In terms of cost, Fargate and Lambda have different pricing models. Fargate charges you for the amount of vCPU and memory resources that your containerized application requests. It’s a simple pay-as-you-go model.
Lambda, on the other hand, charges you for the total number of requests for your functions and the time your code executes, rounded to the nearest millisecond. This means you never pay for idle time and only for the actual compute time your functions consume.
Learn more in our detailed guide to Fargate pricing (coming soon)
When it comes to maintenance and management, Fargate removes the need to interact with the underlying EC2 instances. You don’t need to worry about patching, updating, or even managing the servers. However, Fargate still requires you to package applications as containers.
In Lambda, like Fargate, there are no servers to manage, no runtimes to install, and no ongoing maintenance. Lambda does not use containers, so there is no need to create and maintain container images. You can simply write a code snippet in a language supported by Lambda and deploy it as a serverless function.
Fargate is great for long-running applications, microservices, batch processing, machine learning, and high-performance computing workloads. It works particularly well when you need to quickly scale out applications to meet demand.
Lambda, on the other hand, does not support long-running application components. Lambda functions can run for up to 15 minutes. Therefore, it’s ideal for real-time file processing, data transformation, IoT device data telemetry, and mobile and web backends. It’s best suited to workloads that respond to HTTP requests, process events from AWS services, and work with AWS Step Functions for complex orchestration.
Here are four things that can help you choose which serverless platform is best for your projects:
Fargate and Lambda are suited to different types of applications and environments. Fargate is ideal for applications that require consistent performance and have complex computing needs. It provides all the benefits of containers, including portability, scalability, and isolation, without the need to manage the underlying infrastructure. This makes it perfect for running microservices, batch processing jobs, and machine learning applications.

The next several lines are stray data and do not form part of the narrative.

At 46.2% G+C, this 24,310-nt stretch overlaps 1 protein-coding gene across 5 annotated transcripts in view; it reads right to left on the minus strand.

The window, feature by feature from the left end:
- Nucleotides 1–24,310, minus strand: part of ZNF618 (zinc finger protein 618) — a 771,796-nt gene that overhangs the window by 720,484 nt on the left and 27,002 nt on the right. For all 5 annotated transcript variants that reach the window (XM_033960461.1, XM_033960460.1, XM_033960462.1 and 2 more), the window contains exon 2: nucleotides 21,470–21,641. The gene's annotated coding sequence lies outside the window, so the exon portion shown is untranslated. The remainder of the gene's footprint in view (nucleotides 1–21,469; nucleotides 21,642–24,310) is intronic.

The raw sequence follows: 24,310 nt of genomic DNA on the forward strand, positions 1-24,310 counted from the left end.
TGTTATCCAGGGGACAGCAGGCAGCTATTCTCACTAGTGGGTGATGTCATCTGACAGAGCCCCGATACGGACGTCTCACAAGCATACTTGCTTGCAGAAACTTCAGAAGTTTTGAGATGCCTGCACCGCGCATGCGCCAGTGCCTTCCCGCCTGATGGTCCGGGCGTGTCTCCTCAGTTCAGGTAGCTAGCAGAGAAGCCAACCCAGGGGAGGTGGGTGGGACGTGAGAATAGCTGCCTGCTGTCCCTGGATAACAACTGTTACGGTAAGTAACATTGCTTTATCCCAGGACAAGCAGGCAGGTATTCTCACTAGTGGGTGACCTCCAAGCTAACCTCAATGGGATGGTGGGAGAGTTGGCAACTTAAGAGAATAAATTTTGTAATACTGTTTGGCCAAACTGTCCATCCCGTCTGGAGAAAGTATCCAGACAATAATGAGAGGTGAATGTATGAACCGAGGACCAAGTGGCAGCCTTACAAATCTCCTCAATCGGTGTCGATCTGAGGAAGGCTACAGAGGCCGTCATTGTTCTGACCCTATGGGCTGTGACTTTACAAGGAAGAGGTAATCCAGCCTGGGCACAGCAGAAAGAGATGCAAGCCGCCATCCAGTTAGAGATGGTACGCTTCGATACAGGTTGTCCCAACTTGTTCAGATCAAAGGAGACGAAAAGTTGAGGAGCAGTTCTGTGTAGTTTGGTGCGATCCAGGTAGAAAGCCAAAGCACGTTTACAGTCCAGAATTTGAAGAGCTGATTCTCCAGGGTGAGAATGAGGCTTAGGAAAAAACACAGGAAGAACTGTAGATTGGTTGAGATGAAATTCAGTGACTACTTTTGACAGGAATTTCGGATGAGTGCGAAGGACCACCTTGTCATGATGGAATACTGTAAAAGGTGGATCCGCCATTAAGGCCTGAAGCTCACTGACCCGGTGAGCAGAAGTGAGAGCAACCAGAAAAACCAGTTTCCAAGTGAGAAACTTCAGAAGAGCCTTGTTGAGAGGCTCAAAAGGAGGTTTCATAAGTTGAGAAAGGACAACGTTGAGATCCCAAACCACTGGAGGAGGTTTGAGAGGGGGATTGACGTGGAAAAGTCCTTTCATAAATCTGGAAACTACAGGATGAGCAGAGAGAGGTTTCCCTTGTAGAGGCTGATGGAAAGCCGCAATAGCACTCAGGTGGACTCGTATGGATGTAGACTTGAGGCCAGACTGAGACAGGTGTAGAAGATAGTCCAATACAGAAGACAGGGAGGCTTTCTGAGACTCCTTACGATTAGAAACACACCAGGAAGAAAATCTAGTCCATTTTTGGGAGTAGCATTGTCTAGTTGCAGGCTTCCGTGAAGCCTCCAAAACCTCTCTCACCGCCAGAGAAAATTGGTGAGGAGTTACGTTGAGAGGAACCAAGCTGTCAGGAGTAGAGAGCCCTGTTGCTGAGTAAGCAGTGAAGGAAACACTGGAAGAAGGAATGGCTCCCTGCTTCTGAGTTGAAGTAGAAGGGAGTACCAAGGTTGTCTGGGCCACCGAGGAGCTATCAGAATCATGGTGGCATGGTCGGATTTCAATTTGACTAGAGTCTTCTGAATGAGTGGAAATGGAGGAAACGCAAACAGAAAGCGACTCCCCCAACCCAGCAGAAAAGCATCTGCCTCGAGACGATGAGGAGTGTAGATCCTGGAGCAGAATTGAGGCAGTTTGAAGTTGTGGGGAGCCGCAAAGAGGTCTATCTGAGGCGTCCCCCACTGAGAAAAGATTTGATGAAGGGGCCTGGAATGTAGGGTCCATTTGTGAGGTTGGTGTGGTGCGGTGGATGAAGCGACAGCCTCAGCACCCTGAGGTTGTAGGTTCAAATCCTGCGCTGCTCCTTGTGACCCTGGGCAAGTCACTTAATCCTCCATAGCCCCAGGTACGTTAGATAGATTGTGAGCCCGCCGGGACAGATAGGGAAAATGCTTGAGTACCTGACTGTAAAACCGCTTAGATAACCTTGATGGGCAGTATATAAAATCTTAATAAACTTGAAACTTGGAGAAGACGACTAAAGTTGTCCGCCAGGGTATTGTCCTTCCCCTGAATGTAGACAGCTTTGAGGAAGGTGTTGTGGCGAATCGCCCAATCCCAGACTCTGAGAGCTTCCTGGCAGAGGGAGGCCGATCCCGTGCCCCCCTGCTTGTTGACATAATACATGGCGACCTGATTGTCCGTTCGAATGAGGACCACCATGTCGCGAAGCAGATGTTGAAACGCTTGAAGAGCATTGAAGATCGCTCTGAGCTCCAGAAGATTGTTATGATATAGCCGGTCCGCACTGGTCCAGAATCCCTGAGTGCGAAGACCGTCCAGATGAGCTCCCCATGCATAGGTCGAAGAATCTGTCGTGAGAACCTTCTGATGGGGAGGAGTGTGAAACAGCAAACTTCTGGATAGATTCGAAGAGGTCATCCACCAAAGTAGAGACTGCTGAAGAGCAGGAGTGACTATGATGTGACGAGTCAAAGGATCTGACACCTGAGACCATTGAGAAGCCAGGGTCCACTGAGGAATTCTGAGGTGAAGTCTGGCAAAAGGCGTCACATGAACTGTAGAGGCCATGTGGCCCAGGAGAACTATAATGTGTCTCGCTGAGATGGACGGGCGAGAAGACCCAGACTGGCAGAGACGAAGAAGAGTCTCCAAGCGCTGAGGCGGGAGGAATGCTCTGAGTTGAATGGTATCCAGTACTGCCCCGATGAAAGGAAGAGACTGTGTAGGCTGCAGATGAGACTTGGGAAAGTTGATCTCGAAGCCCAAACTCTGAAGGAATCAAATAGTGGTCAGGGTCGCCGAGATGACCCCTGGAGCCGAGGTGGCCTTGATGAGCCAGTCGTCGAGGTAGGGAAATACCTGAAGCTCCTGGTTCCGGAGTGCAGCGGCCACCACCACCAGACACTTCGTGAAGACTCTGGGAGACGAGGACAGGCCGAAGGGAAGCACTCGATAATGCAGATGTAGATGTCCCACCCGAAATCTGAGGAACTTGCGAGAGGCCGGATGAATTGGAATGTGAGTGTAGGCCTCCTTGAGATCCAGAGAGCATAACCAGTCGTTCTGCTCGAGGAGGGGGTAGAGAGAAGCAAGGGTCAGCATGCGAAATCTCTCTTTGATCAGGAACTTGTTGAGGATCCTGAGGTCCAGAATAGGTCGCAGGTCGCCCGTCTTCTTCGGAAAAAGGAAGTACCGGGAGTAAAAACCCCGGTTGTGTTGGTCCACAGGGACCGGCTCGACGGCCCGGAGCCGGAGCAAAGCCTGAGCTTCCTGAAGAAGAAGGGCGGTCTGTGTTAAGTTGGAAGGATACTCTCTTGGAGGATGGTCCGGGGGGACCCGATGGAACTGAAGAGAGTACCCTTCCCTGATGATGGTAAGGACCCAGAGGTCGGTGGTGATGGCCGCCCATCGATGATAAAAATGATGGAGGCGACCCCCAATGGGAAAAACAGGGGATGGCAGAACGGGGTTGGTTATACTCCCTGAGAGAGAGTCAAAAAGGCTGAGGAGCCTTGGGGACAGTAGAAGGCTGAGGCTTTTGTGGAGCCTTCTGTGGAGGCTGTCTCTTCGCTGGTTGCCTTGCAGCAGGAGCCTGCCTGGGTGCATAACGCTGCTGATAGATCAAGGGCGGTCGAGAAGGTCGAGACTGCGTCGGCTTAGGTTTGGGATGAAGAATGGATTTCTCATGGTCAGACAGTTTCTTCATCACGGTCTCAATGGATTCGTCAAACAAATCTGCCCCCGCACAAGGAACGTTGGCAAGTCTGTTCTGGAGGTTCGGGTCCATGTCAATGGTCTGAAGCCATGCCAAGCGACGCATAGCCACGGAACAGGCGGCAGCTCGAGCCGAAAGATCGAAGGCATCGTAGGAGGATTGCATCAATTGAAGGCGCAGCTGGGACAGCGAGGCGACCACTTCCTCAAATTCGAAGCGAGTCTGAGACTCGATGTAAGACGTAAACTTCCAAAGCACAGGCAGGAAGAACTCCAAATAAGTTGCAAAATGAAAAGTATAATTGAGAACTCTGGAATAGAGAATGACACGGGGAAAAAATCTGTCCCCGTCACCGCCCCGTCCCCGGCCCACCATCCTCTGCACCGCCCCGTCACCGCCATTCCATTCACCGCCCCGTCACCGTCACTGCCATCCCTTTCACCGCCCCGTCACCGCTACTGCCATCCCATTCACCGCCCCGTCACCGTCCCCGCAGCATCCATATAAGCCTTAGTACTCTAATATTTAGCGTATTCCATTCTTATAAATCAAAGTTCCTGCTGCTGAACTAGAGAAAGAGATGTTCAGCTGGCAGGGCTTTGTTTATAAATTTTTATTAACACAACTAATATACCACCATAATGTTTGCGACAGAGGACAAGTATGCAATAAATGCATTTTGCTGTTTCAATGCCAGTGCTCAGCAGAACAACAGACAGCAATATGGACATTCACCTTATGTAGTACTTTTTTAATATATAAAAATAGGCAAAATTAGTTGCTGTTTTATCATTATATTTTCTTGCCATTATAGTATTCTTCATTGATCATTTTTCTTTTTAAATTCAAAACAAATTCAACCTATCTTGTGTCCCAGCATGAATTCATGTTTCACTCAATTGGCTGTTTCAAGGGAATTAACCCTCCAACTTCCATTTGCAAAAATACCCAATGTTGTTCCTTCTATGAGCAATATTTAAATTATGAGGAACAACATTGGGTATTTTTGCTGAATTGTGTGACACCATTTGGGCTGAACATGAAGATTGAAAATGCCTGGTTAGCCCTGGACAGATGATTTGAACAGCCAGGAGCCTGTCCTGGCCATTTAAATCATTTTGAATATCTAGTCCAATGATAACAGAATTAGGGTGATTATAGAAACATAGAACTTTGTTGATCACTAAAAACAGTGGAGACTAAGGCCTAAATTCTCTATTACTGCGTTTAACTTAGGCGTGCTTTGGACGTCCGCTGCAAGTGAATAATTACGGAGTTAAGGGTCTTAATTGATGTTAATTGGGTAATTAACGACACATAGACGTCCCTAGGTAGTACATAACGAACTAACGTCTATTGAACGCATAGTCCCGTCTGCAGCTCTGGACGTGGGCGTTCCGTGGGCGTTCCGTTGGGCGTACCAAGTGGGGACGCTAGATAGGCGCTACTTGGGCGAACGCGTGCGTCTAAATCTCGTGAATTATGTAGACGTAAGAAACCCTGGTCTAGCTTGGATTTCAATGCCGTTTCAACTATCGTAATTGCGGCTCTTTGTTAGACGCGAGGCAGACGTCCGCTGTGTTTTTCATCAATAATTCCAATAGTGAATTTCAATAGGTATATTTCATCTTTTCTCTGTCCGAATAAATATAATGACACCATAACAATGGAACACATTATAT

On the other hand, Lambda excels in running stateless, event-driven applications. It automatically scales your applications in response to the incoming event rate, making it ideal for real-time file processing, data transformation jobs, and backend APIs for web and mobile applications.
Moreover, Fargate and Lambda can be used in different environments. If you are operating in a hybrid cloud or multi-cloud environment, Fargate might be a better choice as it supports both AWS and ECS, making it easier to move your applications between different environments. Conversely, if you are operating solely in the AWS environment, Lambda could be a more suitable choice due to its deep integration with other AWS services.
While serverless technologies like AWS Fargate and AWS Lambda, make it easier to build and scale applications, it’s not a free lunch. Observability challenges await developers of serverless applications, regardless of the compute service you choose.
However, monitoring and troubleshooting AWS Fargate and AWS Lambda deployments can be efficiently accomplished using Lumigo. Lumigo provides a comprehensive observability solution that enables developers to gain deep insights into the performance and behavior of their serverless applications.
With Lumigo’s powerful distributed tracing capabilities, users can track issues across services in serverless environments, proactively identify and resolve issues in real-time, and ensure optimal application performance and reliability. The platform offers detailed metrics, logs, and traces, allowing developers to quickly pinpoint bottlenecks, optimize resource allocation, and enhance overall system efficiency. Lumigo’s intuitive interface and alerting system enable seamless troubleshooting, providing valuable context and facilitating swift root cause analysis.
Whether it’s monitoring function invocations, tracking request flows, or monitoring resource utilization, Lumigo equips users with the necessary tools to effectively monitor and troubleshoot their AWS Fargate and AWS Lambda environments.